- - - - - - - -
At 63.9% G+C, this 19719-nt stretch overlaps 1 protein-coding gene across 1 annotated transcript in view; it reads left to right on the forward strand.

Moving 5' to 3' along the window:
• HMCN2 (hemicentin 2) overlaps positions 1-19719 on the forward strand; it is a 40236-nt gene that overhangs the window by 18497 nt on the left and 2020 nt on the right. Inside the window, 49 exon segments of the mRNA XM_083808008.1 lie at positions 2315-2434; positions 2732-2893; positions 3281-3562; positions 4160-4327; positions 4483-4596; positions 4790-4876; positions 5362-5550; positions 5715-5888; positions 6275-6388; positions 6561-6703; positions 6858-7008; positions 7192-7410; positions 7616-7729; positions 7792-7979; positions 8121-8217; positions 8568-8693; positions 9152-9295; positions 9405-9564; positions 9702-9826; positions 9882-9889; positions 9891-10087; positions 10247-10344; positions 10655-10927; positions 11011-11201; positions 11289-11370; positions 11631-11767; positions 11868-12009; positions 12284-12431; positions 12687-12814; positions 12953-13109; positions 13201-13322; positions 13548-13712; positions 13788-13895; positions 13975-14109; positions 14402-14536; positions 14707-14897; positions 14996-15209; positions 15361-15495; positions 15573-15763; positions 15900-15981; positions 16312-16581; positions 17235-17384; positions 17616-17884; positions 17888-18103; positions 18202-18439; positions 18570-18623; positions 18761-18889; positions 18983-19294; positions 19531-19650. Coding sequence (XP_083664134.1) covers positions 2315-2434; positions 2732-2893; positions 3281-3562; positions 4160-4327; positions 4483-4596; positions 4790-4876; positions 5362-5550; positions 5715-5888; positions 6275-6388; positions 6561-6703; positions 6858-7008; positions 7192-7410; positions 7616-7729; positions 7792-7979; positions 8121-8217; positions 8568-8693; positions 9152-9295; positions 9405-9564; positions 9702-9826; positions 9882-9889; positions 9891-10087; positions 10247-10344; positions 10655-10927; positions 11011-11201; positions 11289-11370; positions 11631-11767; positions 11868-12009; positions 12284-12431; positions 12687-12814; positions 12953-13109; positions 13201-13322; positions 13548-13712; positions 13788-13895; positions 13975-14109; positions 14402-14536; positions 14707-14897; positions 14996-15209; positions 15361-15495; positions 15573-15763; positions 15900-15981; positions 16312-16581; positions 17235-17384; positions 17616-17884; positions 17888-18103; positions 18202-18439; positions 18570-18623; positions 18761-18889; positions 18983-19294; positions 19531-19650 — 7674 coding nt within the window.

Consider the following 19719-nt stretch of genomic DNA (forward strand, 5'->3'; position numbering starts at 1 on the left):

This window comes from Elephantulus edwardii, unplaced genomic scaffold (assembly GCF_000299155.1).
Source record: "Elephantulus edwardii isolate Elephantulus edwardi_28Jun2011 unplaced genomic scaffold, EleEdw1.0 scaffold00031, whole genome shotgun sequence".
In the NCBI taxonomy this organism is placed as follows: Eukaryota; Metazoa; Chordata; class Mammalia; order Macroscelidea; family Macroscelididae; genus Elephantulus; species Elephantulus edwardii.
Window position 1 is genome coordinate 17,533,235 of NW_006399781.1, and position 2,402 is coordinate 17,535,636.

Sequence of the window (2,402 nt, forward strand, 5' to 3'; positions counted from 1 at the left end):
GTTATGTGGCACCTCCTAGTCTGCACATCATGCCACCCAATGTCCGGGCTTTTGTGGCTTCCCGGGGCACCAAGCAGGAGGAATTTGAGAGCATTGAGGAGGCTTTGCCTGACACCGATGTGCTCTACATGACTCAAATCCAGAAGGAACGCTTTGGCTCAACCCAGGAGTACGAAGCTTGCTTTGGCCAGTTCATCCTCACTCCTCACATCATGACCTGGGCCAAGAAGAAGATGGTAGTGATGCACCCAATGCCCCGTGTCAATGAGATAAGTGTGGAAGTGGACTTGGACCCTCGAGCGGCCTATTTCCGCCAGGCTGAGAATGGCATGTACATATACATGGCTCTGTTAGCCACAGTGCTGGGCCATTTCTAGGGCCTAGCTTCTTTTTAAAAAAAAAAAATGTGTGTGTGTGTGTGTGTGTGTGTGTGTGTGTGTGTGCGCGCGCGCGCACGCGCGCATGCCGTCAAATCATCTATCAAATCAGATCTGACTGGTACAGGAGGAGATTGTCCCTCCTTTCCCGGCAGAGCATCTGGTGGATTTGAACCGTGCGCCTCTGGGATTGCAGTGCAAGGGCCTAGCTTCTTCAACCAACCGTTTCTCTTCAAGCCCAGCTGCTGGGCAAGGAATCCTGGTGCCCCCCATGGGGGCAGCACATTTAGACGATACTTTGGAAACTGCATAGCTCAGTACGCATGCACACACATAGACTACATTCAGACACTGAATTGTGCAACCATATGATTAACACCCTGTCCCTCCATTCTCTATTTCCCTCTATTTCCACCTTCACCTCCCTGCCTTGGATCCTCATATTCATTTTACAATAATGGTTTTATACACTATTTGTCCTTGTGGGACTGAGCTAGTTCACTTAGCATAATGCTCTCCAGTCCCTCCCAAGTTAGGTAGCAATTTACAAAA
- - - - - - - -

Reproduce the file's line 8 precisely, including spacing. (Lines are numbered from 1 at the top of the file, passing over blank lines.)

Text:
Window position 1 is genome coordinate 17,533,235 of NW_006399781.1, and position 2,402 is coordinate 17,535,636.